Is there a better way to spend your afternoon than sitting around watching other people spend their afternoon?
I think not!
Apichatpong Weerasethakul’s Blissfully Yours is one of the most thought provoking, enchanting and poignant films made recently. However, you should avoid this film if you: A) lack patience, and B) lack patience. Don’t say I haven’t warned you!
Weerasethakul demonstrates his aptness to integrate his skills as an experimental artist into feature film, something that he and his Thai … (read more)
Once again the Pang Brothers have provided us a film that is more like a music video or flashy commercial than a feature film. However, unlike their other filmic ventures, One Take Only falls far short of excellence.
Directed by Oxide Pang, One Take Only is somewhat comparable to the gamut of generic gangster/hit-man genre films coming from Asia over the last fifteen years. What sets this film apart from the rest is the Pang Brothers’ usage of film style, … (read more)
For years now the talk of cults has touched on wounds for the Japanese population, following the 1995 Aum cult gas attack on Tokyo. Consequently, a number of Japanese films have very effectively looked at the stories of individuals and groups associated with these cults. These films have been the most breathtakingly touching and poignant amongst contemporary Japanese cinema. Canary (or Kanaria) is one such film, looking at the journey of twelve year old Koichi, his struggles while living … (read more)
Tropical Malady is a sophisticated, loving, humane, yet haunting film that explores the relationship between two beings. Like his previous film, Blissfully Yours, Weerasethakul constructs Tropical Malady through the juxtaposition of two related halves. However, in this case, the relation between the halves isn’t as overt.
Heed my warning: this film will linger on in your mind for weeks!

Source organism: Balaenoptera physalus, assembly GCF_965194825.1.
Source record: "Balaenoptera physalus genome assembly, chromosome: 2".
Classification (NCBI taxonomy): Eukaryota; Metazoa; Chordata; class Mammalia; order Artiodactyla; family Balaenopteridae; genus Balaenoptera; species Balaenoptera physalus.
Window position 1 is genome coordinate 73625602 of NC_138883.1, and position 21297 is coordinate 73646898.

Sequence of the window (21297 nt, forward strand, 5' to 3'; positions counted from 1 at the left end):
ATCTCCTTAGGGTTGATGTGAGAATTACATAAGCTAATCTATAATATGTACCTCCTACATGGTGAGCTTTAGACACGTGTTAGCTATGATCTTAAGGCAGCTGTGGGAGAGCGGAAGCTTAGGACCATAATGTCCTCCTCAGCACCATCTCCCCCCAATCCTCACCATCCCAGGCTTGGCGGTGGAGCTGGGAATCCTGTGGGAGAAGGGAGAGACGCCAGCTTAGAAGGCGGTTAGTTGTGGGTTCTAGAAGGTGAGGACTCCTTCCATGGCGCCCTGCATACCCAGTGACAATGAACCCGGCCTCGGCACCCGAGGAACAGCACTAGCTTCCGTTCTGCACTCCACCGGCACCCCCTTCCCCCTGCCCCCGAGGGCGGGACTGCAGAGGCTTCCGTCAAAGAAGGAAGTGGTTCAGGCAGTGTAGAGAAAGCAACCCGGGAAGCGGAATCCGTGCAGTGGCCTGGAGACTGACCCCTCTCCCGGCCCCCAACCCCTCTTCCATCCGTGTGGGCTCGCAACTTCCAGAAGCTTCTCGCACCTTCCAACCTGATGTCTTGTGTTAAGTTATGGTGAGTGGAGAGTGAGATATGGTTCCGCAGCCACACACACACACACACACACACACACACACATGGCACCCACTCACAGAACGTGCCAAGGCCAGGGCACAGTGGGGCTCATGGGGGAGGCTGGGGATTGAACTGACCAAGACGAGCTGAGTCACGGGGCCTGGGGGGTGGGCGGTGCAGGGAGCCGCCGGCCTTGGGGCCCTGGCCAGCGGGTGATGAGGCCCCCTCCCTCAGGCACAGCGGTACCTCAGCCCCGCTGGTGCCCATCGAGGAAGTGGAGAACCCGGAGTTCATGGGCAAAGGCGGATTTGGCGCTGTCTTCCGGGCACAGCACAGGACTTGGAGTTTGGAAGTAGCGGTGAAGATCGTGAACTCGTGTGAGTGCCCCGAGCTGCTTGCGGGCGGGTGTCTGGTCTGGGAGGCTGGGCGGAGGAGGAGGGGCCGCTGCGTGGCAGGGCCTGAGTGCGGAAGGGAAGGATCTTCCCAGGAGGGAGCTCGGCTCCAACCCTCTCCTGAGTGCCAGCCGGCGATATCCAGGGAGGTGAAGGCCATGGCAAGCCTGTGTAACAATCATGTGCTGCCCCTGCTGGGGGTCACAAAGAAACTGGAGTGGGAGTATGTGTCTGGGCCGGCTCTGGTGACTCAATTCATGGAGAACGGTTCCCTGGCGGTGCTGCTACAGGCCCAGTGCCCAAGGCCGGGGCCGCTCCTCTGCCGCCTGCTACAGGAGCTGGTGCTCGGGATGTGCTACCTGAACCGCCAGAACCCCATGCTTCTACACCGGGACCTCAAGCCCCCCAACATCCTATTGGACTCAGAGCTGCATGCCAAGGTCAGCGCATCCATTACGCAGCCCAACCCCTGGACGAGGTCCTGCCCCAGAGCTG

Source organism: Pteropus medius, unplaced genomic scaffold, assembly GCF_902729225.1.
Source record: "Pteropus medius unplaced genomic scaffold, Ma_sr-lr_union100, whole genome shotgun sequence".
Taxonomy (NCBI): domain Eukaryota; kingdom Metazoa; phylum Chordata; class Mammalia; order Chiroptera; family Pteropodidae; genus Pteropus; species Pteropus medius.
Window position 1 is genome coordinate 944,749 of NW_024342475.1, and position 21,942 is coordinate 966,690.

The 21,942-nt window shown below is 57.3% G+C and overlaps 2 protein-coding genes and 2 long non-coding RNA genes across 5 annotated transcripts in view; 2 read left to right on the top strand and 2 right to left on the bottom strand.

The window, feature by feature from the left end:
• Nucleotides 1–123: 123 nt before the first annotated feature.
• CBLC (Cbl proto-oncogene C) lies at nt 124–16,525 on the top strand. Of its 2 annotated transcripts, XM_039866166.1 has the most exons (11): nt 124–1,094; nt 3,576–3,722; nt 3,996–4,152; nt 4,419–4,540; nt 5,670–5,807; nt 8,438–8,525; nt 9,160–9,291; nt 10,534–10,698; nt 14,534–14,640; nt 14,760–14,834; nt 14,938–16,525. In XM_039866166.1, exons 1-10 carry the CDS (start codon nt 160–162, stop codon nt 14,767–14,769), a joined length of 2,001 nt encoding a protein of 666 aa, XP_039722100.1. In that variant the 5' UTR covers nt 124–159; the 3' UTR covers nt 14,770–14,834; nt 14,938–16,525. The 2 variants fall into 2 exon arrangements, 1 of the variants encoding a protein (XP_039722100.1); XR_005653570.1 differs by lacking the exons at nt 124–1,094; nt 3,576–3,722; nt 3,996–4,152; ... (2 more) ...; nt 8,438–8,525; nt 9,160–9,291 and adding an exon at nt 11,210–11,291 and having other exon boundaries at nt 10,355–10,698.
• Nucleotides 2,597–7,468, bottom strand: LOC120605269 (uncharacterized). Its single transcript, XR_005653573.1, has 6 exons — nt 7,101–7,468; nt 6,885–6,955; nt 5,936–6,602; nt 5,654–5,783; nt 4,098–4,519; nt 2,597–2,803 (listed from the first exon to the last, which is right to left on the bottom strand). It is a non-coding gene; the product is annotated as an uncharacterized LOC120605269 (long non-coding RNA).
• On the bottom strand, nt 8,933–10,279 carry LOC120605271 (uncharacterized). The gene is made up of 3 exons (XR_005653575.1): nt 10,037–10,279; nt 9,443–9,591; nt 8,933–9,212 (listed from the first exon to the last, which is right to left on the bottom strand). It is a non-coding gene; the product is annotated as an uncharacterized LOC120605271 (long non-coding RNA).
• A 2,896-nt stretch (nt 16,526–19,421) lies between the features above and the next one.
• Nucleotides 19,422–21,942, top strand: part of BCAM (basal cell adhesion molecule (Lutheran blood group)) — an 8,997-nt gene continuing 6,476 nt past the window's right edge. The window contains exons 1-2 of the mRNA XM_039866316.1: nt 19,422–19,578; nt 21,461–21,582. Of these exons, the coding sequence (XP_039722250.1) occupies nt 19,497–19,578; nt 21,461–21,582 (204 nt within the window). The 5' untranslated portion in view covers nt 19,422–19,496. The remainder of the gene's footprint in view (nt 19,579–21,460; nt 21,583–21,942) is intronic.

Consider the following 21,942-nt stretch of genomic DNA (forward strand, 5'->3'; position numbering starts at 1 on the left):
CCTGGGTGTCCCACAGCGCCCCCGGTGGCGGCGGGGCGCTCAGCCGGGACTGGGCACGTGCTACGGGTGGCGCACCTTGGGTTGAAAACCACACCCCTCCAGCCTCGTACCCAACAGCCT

The first story looks at the courtship between two young men: Tong, an ice factory worker, and Keng, a soldier. … (read more)
A Time to Love is an homage to William Shakespeare’s Romeo and Juliet. However, unlike many of the sorry filmic adaptations of this play, A Time to Love is one of the more touching versions, carrying with it a pure subtlety and innocence that one would only expect from a director who has graduated from the Beijing Film Academy.
A Time to Love tells the story of the tragic relationship between Hou Jia, (played by Lu Yi) and Qu … (read more)
Naniwa Elegy, or, as many know it, Osaka Elegy is often cited as Kenji Mizoguchi’s first real masterpiece. It won the Kinema Jumpo in 1936 as Japan’s third best film, and marks the first collaboration between Mizoguchi and his long time screen writer Yoshikata Yoda.
Naniwa Elegy is a bitter film. There is no other way to suitably describe it, especially in terms of its narrative effect. The story looks at Ayako Murai (played by Isuzu Yamada), a young … (read more)
With a barrage of good films emerging from Thailand of recent, such as Last Life in the Universe, Legend of Suriyothai and others, I was excited to see what the writer and cinematographer of the cult hit, Iron Ladies, was going to offer. Much to my delight, this film gave me an effervescent hit of fresh Thai culture that can only be paralleled by the hit that you get from a spicy Thai Green Curry.
Mekhong Full Moon … (read more)
A group of intrepid passengers embark on a bus ride from Bangkok to the northern province of Nong Bua (the area is known as “I-San”). Hmm let me guess what will happen… monsters, hijackings, kickboxing transsexuals or perhaps a combination? Nope, the situation is much drier, the trip turns into a soap opera full of drama, romance, spite, claws and tears.
Director Mingmonkul Sonakul has created an enjoyable avant-garde film. From the outset the stylistic elements stand out like a … (read more)